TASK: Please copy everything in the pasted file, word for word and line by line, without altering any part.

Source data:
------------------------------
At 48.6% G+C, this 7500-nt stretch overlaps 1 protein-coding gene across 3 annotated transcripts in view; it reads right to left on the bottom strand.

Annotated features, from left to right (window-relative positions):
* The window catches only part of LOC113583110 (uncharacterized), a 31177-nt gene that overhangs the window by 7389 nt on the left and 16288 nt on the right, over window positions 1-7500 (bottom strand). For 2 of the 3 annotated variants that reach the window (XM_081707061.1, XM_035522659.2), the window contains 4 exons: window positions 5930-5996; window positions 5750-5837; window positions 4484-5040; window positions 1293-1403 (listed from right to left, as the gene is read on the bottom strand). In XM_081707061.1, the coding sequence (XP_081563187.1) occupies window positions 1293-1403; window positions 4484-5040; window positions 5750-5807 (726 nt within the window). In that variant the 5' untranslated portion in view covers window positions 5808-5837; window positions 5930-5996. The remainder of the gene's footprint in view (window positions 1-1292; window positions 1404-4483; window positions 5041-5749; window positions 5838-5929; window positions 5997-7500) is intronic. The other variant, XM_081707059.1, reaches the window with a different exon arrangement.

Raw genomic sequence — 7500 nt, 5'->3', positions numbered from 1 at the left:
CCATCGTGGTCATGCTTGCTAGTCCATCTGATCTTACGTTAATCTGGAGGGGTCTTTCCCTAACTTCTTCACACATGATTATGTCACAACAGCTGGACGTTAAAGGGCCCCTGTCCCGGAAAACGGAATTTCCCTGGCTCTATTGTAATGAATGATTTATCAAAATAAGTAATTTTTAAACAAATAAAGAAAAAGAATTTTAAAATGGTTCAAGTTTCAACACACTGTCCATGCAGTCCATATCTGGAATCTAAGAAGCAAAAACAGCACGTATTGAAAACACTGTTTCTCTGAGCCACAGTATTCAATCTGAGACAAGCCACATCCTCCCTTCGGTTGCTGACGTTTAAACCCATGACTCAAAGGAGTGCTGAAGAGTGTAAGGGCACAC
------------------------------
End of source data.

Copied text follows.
At 48.6% G+C, this 7500-nt stretch overlaps 1 protein-coding gene across 3 annotated transcripts in view; it reads right to left on the bottom strand.

Annotated features, from left to right (window-relative positions):
* The window catches only part of LOC113583110 (uncharacterized), a 31177-nt gene that overhangs the window by 7389 nt on the left and 16288 nt on the right, over window positions 1-7500 (bottom strand). For 2 of the 3 annotated variants that reach the window (XM_081707061.1, XM_035522659.2), the window contains 4 exons: window positions 5930-5996; window positions 5750-5837; window positions 4484-5040; window positions 1293-1403 (listed from right to left, as the gene is read on the bottom strand). In XM_081707061.1, the coding sequence (XP_081563187.1) occupies window positions 1293-1403; window positions 4484-5040; window positions 5750-5807 (726 nt within the window). In that variant the 5' untranslated portion in view covers window positions 5808-5837; window positions 5930-5996. The remainder of the gene's footprint in view (window positions 1-1292; window positions 1404-4483; window positions 5041-5749; window positions 5838-5929; window positions 5997-7500) is intronic. The other variant, XM_081707059.1, reaches the window with a different exon arrangement.

Raw genomic sequence — 7500 nt, 5'->3', positions numbered from 1 at the left:
CCATCGTGGTCATGCTTGCTAGTCCATCTGATCTTACGTTAATCTGGAGGGGTCTTTCCCTAACTTCTTCACACATGATTATGTCACAACAGCTGGACGTTAAAGGGCCCCTGTCCCGGAAAACGGAATTTCCCTGGCTCTATTGTAATGAATGATTTATCAAAATAAGTAATTTTTAAACAAATAAAGAAAAAGAATTTTAAAATGGTTCAAGTTTCAACACACTGTCCATGCAGTCCATATCTGGAATCTAAGAAGCAAAAACAGCACGTATTGAAAACACTGTTTCTCTGAGCCACAGTATTCAATCTGAGACAAGCCACATCCTCCCTTCGGTTGCTGACGTTTAAACCCATGACTCAAAGGAGTGCTGAAGAGTGTAAGGGCACAC